I have noticed many people use Incubators to hatch their eggs and this is fine if you have no broody hens.
However,if you do have the odd broody hen,here is a little advice for very high hatch rates.My recent examples are:
Last year 39 out of 42 hatched-hens,This year I have had 62 out of 68 with ducks.Which is very good overall.
I know of some local folk whom sat their hens on some eggs and resulted in One bird out of 7.Birds dying within the shell,many have this-this is due to lack of humidity/wetness of the shells and they become too hard for the chick to break through.
When you buy your hatching eggs and stand them for 24-48 hours on their tips and then go to place them under the hen you must make a "Sod". Make this by cutting a turf of grass the same size as your nesting box.make sure it is a few inches in thickness,I have even soaked the "Sod" and left it a little while prior to putting into place.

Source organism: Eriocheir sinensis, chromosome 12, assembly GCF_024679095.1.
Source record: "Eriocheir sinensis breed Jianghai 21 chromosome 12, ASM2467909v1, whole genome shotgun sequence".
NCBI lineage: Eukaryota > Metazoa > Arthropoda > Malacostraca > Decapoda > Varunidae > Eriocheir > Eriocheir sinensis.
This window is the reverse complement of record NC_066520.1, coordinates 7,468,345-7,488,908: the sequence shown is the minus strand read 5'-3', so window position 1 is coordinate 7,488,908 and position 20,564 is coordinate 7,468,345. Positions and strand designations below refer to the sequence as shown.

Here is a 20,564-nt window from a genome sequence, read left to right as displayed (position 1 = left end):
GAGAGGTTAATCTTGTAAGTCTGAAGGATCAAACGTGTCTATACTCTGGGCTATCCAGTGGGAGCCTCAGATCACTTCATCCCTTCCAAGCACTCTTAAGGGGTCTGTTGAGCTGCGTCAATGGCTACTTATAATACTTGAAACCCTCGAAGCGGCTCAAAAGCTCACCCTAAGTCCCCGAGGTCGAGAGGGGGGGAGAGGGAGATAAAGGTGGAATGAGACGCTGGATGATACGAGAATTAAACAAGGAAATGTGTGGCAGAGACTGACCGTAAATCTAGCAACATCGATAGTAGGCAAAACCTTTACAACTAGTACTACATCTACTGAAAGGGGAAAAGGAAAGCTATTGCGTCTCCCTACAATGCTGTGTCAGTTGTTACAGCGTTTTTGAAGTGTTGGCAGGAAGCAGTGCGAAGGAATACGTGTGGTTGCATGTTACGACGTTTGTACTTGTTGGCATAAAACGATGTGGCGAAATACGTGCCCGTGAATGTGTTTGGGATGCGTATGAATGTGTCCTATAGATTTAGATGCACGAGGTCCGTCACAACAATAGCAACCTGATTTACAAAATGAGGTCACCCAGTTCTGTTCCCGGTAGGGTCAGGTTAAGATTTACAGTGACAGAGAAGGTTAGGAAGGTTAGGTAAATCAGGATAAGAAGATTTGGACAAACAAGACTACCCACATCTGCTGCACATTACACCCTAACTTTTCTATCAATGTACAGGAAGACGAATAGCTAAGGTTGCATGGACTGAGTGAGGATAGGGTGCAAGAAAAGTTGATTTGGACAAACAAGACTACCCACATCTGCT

Once you have dug your turf shape,turn it upside down and make a hollow inside by removing some of the earth,just enough to fit your broody hen and her eggs on.
I use some straw around the edges and -for creature comforts. Place your eggs inside and then put your broody hen on.Check this every few weeks,if done correctly the "Sod" should stay damp for the entirety and resulting in a softer shell for the youngsters to break through.
Once they have all hatched,remove the "Sod" in exchange for your favourite bedding.Make some chick crumbs up with some water for Chicks and Ducklings and away you go!
(I would not be buying any special expensive crumbs for them,Chick crumbs which are used for Poultry are perfect for ducklings)
I hope this guide is of some use to you,this method works for me every time without fail.
A Guide For a Successful Natural Hatch!
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7 August 2011
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